Their assumption is they would either find cavemen or that everyone would be dead, but they instead find two heavily armoured militaristic factions who, with the Tacitus and Tiberium, have become a fairly advanced race. The Scrin think, 'Oh crap,' essentially, but their job is to get the Tiberium, so they're sent in. They invade the Earth and build portal towers. The GDI repels the Scrin and destroys all but one of the towers - only one has been completed - but it's dormant and it doesn't appear to be doing anything."
Guess what? In the aftermath of the Temple Prime explosion, everyone assumes Kane's dead. Again. "But Kane doesn't die a lot," laughs Bass. "In the expansion, Kane's Wrath, we see that he's gone underground and wants to get the Tacitus back. He's built a new AI called LEGION, a kind of CABAL 2.0, and with that, he finally reclaims the alien archive."
The first C&C title designed with consoles in mind from the word go, Tiberium Wars featured surprisingly effective controller mapping, and was also the first Tiberian game to boast a fully 3D engine. Along with a third playable faction in the form of the Scrin, the FMV took another leap forward, at least in C-list star power, with Billy Dee Williams propping up the wonky sets, while, on the gameplay side, the arms race continued when Kane's Wrath introduced Epic units, such as the GDI's Mammoth Armed Reclamation Vehicle, and the Nod's Redeemer. As the names suggest, these were not dainty additions to the battlefield. You tended to notice when they were around.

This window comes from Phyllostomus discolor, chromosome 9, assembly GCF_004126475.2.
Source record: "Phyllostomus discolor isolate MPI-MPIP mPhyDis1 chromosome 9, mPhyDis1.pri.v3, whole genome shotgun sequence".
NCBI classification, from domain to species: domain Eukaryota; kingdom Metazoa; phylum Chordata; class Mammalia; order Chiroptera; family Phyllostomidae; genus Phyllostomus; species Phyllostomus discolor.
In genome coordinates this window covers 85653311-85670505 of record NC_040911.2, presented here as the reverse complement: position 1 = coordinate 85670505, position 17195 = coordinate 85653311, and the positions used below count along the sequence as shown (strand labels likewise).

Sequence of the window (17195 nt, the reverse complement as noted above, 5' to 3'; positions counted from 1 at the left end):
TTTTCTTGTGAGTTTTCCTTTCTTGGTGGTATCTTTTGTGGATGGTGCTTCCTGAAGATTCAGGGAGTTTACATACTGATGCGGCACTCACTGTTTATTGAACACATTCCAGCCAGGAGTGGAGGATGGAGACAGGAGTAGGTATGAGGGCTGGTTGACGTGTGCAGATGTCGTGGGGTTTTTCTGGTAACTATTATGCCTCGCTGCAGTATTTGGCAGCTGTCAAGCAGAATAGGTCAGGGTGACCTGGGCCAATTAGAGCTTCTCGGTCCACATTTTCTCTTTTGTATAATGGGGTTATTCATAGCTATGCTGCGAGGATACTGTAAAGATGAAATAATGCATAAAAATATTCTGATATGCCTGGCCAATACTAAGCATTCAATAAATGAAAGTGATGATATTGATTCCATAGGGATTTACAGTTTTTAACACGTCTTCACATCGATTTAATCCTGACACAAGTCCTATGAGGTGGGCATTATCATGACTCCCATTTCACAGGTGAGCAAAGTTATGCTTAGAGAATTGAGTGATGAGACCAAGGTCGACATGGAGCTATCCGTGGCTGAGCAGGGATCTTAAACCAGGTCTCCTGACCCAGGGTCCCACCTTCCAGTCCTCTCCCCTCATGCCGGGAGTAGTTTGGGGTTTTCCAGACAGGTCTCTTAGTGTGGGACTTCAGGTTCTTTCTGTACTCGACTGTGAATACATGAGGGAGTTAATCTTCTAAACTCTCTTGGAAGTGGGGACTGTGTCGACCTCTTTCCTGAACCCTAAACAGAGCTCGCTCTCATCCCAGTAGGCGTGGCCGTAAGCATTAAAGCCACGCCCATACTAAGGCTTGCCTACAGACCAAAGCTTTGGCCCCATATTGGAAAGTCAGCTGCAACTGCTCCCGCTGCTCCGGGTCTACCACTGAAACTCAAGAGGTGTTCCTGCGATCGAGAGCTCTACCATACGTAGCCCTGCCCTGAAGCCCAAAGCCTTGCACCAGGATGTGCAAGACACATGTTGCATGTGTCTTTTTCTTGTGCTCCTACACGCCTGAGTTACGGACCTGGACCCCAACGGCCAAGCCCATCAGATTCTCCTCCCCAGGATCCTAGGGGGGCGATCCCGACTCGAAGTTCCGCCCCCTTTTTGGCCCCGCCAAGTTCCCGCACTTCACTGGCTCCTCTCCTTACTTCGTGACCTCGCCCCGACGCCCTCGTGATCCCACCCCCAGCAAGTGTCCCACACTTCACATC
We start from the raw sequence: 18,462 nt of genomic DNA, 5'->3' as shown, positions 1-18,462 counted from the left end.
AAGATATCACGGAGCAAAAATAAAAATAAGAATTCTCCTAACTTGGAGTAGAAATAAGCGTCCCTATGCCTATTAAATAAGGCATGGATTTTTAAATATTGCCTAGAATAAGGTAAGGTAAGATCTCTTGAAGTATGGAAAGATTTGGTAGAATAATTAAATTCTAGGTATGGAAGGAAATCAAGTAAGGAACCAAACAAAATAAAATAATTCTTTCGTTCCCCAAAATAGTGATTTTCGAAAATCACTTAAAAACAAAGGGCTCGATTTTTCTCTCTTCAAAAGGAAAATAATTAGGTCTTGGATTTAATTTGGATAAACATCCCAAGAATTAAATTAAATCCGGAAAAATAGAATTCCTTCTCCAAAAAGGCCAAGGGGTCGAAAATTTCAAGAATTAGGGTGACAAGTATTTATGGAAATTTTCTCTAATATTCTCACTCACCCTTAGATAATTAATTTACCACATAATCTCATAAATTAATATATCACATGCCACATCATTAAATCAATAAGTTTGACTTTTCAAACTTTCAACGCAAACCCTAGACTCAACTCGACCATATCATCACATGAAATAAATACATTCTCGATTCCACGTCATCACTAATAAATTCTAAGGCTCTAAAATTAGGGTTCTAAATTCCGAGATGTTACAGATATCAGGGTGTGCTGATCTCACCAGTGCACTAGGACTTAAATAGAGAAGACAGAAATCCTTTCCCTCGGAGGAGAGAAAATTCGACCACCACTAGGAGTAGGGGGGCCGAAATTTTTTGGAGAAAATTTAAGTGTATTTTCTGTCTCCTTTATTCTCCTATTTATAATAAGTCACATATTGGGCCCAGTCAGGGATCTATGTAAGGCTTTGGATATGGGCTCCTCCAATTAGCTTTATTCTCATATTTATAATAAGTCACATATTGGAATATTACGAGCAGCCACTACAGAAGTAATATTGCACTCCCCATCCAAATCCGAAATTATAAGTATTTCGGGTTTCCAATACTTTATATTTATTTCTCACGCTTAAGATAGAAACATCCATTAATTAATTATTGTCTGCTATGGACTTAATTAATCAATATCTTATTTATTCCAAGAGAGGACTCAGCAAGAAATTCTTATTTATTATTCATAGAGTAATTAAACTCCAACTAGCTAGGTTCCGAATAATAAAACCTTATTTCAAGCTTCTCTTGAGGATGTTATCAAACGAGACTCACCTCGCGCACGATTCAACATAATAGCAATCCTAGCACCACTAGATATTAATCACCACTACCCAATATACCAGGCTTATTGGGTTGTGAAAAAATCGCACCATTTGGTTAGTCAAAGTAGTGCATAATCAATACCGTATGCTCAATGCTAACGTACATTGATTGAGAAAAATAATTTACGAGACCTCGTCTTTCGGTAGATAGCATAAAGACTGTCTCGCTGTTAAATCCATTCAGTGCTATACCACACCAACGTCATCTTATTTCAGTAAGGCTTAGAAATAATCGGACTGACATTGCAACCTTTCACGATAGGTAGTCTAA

And in amongst all the chaos, the C&C team has quietly put the pieces in place for the concluding chapter: the Earth is riddled with Tiberium, a Scrin tower stands dormant in amidst the wreckage, and, somewhere, presumably in an underground lair complete with pulpit and mood lighting, Kane has the Tacitus back in his mono-gloved hands. The question now, then, is simple: What comes next?
Command & Conquer 4 is due out on PC next year, and we'll have a huge preview for you to devour tomorrow.